This article appeared online at on Monday, May 21, 2018:  

Nearly two out of three Americans polled by CBS rate the economy as either “very good” or “somewhat good,” while only nine percent rate the economy as “very bad.” The poll, CBS News Nation Tracker, which was released on Sunday, showed that respondents think the president is largely responsible for it: When asked, “How much do you think Donald Trump’s policies are responsible for the current state of the economy?” more than two out of three said “a great deal” or “somewhat” responsible.

The poll contained additional good news for Republicans heading into the November midterm elections: Seven out of 10 GOP voters told CBS that they prefer a candidate that the president supports.

These results are consistent with those from CNN earlier this month that showed that57 percent of those surveyed think the country is doing well, up from 49 percent in February. As Dwight Schwab noted in Newsmax, “signs of the Democrats taking back the House have been replaced with more realistic goals of making moderate gains.” And even that isn’t likely to happen, wrote Schwab, as “there is a great deal of work to do if the Democrats wish to avoid a political embarrassment this November.”

Momentum of late clearly favors Republicans. On May 4, Reports noted that 41 percent of likely U.S. voters now believe the president will be reelected in 2020, up from 34 percent in late December. Those voters strongly believe that of the president “is not the best strategy for Democrats running for Congress.” Less than two weeks later, on May 16, Rasmussen reported that the repeated Trump-bashing by the Democrats and the mainstream are having the opposite effect: Forty-three percent of those voters “think there is too much Trump-bashing going on in the popular culture today,” with 36 percent of them telling Rasmussen that they are, as a result, more likely to vote for a pro-Trump candidate in November.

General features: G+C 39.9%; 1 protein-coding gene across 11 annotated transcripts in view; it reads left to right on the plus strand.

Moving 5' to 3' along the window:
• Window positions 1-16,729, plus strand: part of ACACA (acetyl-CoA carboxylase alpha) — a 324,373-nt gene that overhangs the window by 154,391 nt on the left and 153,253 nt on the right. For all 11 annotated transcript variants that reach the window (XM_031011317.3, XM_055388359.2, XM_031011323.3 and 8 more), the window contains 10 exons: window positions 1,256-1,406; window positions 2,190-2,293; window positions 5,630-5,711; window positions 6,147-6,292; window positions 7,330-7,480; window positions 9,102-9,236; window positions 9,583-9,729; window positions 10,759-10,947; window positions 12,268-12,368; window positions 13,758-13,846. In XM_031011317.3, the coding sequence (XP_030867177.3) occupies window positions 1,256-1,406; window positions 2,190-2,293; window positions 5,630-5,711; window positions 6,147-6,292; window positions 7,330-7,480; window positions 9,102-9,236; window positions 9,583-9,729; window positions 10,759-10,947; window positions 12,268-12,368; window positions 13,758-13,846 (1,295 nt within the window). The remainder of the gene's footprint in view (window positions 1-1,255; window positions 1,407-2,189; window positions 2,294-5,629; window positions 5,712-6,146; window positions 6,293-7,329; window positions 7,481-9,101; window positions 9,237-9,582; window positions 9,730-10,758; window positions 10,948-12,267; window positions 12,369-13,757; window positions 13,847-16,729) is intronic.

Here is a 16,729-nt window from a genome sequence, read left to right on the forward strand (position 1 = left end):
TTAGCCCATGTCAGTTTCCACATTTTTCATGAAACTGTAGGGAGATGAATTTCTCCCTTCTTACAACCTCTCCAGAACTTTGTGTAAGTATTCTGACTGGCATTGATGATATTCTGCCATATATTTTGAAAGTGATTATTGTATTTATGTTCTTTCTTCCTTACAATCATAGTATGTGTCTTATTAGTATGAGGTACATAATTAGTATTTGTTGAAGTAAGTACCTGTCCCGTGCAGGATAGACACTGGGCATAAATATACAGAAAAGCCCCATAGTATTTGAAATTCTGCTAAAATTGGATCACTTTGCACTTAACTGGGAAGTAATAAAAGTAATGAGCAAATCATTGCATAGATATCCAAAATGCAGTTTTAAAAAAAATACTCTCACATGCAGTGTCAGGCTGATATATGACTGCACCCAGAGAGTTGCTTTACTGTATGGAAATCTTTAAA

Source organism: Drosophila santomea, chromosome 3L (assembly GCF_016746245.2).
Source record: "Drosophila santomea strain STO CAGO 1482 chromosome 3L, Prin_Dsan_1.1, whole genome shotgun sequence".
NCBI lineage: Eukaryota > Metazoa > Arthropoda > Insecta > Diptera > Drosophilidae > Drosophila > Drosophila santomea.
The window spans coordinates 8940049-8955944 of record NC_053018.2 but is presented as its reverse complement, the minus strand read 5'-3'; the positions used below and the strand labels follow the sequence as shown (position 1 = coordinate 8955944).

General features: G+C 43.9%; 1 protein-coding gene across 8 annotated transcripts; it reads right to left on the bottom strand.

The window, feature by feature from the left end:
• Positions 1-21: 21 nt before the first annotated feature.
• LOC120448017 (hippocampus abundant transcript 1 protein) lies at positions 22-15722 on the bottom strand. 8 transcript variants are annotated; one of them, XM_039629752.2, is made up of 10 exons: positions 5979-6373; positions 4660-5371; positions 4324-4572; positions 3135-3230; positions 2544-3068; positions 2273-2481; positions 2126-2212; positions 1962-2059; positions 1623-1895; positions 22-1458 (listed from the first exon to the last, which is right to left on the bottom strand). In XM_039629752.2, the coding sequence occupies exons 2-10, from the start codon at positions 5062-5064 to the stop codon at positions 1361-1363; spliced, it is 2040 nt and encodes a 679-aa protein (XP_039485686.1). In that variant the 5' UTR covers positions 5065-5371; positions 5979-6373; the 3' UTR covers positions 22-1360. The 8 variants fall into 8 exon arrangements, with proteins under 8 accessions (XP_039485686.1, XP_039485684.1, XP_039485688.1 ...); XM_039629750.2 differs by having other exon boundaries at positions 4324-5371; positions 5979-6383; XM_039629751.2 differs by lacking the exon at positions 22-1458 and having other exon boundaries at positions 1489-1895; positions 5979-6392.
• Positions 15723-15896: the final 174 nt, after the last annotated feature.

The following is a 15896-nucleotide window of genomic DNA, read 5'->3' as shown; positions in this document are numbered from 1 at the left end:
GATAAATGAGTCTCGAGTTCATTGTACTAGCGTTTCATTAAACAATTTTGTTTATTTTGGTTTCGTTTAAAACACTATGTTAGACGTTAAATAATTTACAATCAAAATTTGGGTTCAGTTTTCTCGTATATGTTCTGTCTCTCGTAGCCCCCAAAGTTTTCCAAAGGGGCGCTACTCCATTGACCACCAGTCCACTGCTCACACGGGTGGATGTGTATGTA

In its generic poll on the House contest, RealClearPolitics now shows Democrats with a four-percent lead over Republicans, down from 13 percent just before Christmas. More telling, the margin has slipped by five points, while the Republicans have picked up four points.

This shift in momentum has caused a history professor at Princeton to sound the alarm. Julian Zelizer, writing for CNN on Sunday, counted the advantages:

  • Trump has played to his three primary constituencies: evangelical Christians, Second Amendment supporters, and anti-illegal immigration hardliners;
  • The booming economy, with job growth being reflected in unemployment dropping to levels not seen in decades;
  • Gerrymandering “also offers the GOP some insulation in the House by limiting the numbers of seats that are really in play” for the Democrats; and
  • Major donors, including the Koch Brothers and Sheldon Adelson, “are pouring money into campaigns to make sure that the deregulatory direction of policy under Trump is not brought to an end.”

Lamented the professor from Princeton, despite “the controversial presidency of Donald Trump, Republicans still have more than enough reason to believe that they stand a chance to ride rather than drown in the blue wave.”

When a college professor admits that the momentum shift is putting the Party into difficulty, and dares to say it in the pages of far-left CNN, one can take comfort that the shift is real, and bodes well for Republicans to retain firm control of the House in November.

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